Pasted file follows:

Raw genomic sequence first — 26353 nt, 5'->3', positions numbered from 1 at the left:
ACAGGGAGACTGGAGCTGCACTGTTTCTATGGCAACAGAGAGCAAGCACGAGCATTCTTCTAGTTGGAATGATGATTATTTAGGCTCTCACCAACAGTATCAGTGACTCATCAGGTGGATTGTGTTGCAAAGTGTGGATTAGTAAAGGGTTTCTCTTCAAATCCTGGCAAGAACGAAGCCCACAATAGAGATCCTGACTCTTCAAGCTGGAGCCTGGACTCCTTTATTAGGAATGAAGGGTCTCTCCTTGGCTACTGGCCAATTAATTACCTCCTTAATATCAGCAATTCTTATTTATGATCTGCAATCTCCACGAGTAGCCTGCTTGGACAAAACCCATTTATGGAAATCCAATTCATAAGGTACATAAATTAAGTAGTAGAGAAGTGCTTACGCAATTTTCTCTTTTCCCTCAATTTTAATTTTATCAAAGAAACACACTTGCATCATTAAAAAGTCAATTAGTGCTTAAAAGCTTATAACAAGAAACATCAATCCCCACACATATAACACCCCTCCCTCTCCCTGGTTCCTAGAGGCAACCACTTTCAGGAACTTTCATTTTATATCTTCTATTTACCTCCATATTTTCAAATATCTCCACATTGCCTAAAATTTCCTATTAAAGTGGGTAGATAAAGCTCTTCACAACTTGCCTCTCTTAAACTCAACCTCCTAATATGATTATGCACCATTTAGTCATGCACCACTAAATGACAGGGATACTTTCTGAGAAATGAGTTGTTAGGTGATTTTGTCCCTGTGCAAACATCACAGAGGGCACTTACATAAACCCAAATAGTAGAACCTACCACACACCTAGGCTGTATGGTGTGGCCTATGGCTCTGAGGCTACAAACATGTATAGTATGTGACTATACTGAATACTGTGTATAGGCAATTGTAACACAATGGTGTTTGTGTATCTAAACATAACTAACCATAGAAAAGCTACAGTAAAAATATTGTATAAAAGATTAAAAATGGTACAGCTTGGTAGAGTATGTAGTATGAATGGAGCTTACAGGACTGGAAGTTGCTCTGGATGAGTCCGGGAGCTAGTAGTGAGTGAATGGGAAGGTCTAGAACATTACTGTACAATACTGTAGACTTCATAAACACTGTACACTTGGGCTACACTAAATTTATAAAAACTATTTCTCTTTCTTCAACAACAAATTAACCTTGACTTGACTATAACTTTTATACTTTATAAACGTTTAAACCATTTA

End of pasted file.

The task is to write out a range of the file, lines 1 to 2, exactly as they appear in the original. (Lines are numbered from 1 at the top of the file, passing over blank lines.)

Raw genomic sequence first — 26353 nt, 5'->3', positions numbered from 1 at the left:
ACAGGGAGACTGGAGCTGCACTGTTTCTATGGCAACAGAGAGCAAGCACGAGCATTCTTCTAGTTGGAATGATGATTATTTAGGCTCTCACCAACAGTATCAGTGACTCATCAGGTGGATTGTGTTGCAAAGTGTGGATTAGTAAAGGGTTTCTCTTCAAATCCTGGCAAGAACGAAGCCCACAATAGAGATCCTGACTCTTCAAGCTGGAGCCTGGACTCCTTTATTAGGAATGAAGGGTCTCTCCTTGGCTACTGGCCAATTAATTACCTCCTTAATATCAGCAATTCTTATTTATGATCTGCAATCTCCACGAGTAGCCTGCTTGGACAAAACCCATTTATGGAAATCCAATTCATAAGGTACATAAATTAAGTAGTAGAGAAGTGCTTACGCAATTTTCTCTTTTCCCTCAATTTTAATTTTATCAAAGAAACACACTTGCATCATTAAAAAGTCAATTAGTGCTTAAAAGCTTATAACAAGAAACATCAATCCCCACACATATAACACCCCTCCCTCTCCCTGGTTCCTAGAGGCAACCACTTTCAGGAACTTTCATTTTATATCTTCTATTTACCTCCATATTTTCAAATATCTCCACATTGCCTAAAATTTCCTATTAAAGTGGGTAGATAAAGCTCTTCACAACTTGCCTCTCTTAAACTCAACCTCCTAATATGATTATGCACCATTTAGTCATGCACCACTAAATGACAGGGATACTTTCTGAGAAATGAGTTGTTAGGTGATTTTGTCCCTGTGCAAACATCACAGAGGGCACTTACATAAACCCAAATAGTAGAACCTACCACACACCTAGGCTGTATGGTGTGGCCTATGGCTCTGAGGCTACAAACATGTATAGTATGTGACTATACTGAATACTGTGTATAGGCAATTGTAACACAATGGTGTTTGTGTATCTAAACATAACTAACCATAGAAAAGCTACAGTAAAAATATTGTATAAAAGATTAAAAATGGTACAGCTTGGTAGAGTATGTAGTATGAATGGAGCTTACAGGACTGGAAGTTGCTCTGGATGAGTCCGGGAGCTAGTAGTGAGTGAATGGGAAGGTCTAGAACATTACTGTACAATACTGTAGACTTCATAAACACTGTACACTTGGGCTACACTAAATTTATAAAAACTATTTCTCTTTCTTCAACAACAAATTAACCTTGACTTGACTATAACTTTTATACTTTATAAACGTTTAAACCATTTA